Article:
Rights of Persons with Disabilities and Australian Anti-Discrimination Laws: What Happened to the Legal Protections for People Using Guide or Assistance Dogs?
University of Tasmania Law Review, Vol. 29, No. 1, 2010
31 Pages Posted: 17 Aug 2010 Last revised: 2 Apr 2015
Date Written: January 1, 2010
Service dogs play a crucial role in enabling persons with disabilities to alleviate the negative impact of their disability. Guide dogs assist people who cannot see to navigate safely and alert people with hearing problems to noises such as fire alarms, telephones and the like.
Assistance dogs assist people with a range of disabilities to avoid seizures, manage cognitive diseases and perform various other crucial services. There is occasionally a tension between persons with disabilities, who often require their service dogs to enable them to exercise their human rights, and some members of the public who hold prejudices against the presence of service dogs. Australian anti-discrimination laws empower persons with disabilities to be accompanied by their assistance dogs in most circumstances. This paper will describe the extent to which Australian law protects and denies persons with disabilities their right to be accompanied by their assistance dog.
Recent international and domestic developments render it timely to analyse the protection afforded to persons with disabilities using guide and assistance dogs. The Australian government has demonstrated substantial commitment to ensuring the rights of persons with disabilities. In the lead up to the 2007 Federal election the then opposition announced a social inclusion agenda which aimed to improve, inter alia, the lives of persons with disabilities. Once the Australian Labor Party won the election there were two major moves made by the Federal Labor Government to ensure the rights of persons with disabilities. The first move consisted of domestic law reform which, inter alia, specifically addressed the rights of guide and assistance dog users. The second move by the new Federal Government involved Australia ratifying the Convention on the Rights of Persons with Disabilities in July 2008.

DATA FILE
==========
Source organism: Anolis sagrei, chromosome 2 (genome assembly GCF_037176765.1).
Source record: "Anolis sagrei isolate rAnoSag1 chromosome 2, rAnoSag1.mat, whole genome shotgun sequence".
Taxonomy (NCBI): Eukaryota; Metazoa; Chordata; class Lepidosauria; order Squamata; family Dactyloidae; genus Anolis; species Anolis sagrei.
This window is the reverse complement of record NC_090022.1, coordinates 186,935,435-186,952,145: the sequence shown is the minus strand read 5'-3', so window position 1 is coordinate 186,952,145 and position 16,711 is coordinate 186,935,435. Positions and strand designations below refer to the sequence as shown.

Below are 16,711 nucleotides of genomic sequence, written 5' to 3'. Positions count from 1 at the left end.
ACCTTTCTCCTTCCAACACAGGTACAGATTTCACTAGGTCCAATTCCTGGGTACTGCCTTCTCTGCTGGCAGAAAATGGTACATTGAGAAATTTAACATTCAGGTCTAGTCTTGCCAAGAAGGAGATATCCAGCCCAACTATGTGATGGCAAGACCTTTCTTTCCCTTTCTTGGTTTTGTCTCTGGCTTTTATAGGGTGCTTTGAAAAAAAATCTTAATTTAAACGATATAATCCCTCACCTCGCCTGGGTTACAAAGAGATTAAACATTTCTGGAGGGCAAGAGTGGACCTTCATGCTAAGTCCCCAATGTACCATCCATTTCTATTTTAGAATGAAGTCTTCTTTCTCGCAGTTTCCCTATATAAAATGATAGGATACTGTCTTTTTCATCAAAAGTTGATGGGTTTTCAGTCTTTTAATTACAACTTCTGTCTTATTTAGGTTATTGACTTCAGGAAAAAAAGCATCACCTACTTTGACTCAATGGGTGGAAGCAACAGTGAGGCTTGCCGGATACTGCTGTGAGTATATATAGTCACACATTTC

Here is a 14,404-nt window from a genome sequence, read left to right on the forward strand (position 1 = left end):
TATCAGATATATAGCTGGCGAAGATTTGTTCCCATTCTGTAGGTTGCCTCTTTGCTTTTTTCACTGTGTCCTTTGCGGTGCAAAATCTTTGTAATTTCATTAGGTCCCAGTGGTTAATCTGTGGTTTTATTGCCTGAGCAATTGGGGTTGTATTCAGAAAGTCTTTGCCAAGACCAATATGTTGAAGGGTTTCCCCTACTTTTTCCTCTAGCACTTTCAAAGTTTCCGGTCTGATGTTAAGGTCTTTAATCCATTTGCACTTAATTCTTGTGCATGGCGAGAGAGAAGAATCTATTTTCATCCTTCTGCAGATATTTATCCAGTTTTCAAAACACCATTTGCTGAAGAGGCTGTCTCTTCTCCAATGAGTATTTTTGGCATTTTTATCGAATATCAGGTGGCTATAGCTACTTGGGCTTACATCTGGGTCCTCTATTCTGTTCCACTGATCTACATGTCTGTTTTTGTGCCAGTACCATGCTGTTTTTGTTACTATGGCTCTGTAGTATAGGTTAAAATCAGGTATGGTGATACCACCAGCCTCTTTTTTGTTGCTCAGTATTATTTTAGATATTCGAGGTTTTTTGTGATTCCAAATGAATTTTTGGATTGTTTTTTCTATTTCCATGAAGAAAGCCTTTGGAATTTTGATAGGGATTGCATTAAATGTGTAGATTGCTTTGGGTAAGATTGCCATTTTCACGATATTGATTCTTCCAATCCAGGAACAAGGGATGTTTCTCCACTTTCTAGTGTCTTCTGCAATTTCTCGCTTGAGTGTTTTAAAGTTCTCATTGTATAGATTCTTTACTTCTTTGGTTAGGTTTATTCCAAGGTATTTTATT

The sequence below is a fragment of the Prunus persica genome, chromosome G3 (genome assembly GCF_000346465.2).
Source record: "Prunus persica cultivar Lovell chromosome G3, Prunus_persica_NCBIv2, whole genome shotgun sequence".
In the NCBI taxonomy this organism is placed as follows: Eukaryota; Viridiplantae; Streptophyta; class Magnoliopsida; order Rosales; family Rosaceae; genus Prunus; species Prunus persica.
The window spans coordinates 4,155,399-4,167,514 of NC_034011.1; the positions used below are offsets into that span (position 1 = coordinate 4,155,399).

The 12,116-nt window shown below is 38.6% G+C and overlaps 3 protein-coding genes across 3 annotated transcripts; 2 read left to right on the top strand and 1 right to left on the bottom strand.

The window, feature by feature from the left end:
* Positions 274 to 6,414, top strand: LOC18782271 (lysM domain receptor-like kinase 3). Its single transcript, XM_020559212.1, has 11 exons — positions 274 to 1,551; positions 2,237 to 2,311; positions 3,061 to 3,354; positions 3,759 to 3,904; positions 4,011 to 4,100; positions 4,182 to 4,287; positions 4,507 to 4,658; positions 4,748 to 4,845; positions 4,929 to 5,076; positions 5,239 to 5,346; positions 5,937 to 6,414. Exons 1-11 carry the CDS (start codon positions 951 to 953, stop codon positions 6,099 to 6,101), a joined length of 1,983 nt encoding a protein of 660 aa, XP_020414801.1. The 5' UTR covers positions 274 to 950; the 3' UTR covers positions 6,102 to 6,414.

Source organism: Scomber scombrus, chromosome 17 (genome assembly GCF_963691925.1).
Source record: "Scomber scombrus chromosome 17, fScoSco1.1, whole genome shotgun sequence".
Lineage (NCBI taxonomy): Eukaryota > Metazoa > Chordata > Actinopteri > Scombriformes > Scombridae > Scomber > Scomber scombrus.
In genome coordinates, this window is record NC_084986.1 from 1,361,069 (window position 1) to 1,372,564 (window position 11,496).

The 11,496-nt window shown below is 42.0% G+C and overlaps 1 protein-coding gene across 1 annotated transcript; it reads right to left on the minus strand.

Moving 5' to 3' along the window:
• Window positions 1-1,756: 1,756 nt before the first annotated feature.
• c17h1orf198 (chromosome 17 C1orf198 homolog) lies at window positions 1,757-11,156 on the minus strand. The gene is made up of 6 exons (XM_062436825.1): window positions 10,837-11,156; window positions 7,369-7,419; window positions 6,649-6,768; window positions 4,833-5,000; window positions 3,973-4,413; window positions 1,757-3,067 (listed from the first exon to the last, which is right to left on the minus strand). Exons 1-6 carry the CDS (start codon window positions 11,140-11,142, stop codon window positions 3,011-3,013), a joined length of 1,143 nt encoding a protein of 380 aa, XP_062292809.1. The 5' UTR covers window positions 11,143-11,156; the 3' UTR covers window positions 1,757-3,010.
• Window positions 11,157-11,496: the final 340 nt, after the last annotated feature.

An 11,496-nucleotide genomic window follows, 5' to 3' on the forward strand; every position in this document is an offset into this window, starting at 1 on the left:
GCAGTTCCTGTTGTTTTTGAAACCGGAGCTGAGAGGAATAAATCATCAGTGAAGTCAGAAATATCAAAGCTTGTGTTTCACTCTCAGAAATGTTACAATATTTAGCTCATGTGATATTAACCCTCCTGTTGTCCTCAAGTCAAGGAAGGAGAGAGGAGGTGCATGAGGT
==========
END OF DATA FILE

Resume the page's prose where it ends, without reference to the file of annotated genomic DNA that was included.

The first part of this paper defines and explains the role of guide and assistance dogs and the tension created by the use of service dogs. While guide and assistance dogs may greatly empower persons with disabilities, the use of dogs may create tensions between persons with disabilities and members of the public who object to dogs or have other grounds for wanting to exclude any animals. The second part of this paper explores the human rights nature of the CRPD and the nature of Australia’s obligations under this convention. Thirdly this paper analyses in detail Australian domestic laws. This part briefly analyses if state and territory laws protect both guide and assistance dogs before analysing the operation of the Disability Discrimination Act 1992 (Cth) (DDA) in detail. In 2008 the DDA was reviewed and in 2009 the DDA was amended with the intention to improve the protection of persons with disabilities who use guide and assistance dogs. This part will analyse the limitations of these reforms and recommend regulatory interventions to ensure persons with disabilities who use guide and assistance dogs have the opportunity to exercise their human rights free from discrimination.
Keywords: Guide dogs, Convention on the Rights of Persons with Disabilities
JEL Classification: K39, K33
Suggested Citation: Suggested Citation